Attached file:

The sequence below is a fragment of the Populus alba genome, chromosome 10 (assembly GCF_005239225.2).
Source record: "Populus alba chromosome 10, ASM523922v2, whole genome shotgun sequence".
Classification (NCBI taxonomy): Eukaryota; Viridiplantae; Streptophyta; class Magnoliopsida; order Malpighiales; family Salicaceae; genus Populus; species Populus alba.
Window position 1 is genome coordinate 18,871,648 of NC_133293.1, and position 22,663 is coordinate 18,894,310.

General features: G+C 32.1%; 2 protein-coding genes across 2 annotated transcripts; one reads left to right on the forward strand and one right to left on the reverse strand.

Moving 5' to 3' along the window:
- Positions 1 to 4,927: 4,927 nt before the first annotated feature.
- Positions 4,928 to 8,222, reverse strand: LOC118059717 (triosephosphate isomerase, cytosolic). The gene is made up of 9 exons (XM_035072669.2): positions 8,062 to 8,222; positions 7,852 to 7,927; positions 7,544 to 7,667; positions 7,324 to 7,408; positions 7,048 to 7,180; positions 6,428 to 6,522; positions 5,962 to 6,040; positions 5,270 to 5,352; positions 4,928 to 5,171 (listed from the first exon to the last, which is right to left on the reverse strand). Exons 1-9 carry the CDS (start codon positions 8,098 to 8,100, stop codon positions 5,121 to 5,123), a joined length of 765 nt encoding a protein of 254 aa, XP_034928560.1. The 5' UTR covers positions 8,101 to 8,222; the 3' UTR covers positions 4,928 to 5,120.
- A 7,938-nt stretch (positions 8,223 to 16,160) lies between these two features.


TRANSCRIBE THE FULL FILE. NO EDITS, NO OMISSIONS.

The sequence below is a fragment of the Populus alba genome, chromosome 10 (assembly GCF_005239225.2).
Source record: "Populus alba chromosome 10, ASM523922v2, whole genome shotgun sequence".
Classification (NCBI taxonomy): Eukaryota; Viridiplantae; Streptophyta; class Magnoliopsida; order Malpighiales; family Salicaceae; genus Populus; species Populus alba.
Window position 1 is genome coordinate 18,871,648 of NC_133293.1, and position 22,663 is coordinate 18,894,310.

General features: G+C 32.1%; 2 protein-coding genes across 2 annotated transcripts; one reads left to right on the forward strand and one right to left on the reverse strand.

Moving 5' to 3' along the window:
- Positions 1 to 4,927: 4,927 nt before the first annotated feature.
- Positions 4,928 to 8,222, reverse strand: LOC118059717 (triosephosphate isomerase, cytosolic). The gene is made up of 9 exons (XM_035072669.2): positions 8,062 to 8,222; positions 7,852 to 7,927; positions 7,544 to 7,667; positions 7,324 to 7,408; positions 7,048 to 7,180; positions 6,428 to 6,522; positions 5,962 to 6,040; positions 5,270 to 5,352; positions 4,928 to 5,171 (listed from the first exon to the last, which is right to left on the reverse strand). Exons 1-9 carry the CDS (start codon positions 8,098 to 8,100, stop codon positions 5,121 to 5,123), a joined length of 765 nt encoding a protein of 254 aa, XP_034928560.1. The 5' UTR covers positions 8,101 to 8,222; the 3' UTR covers positions 4,928 to 5,120.
- A 7,938-nt stretch (positions 8,223 to 16,160) lies between these two features.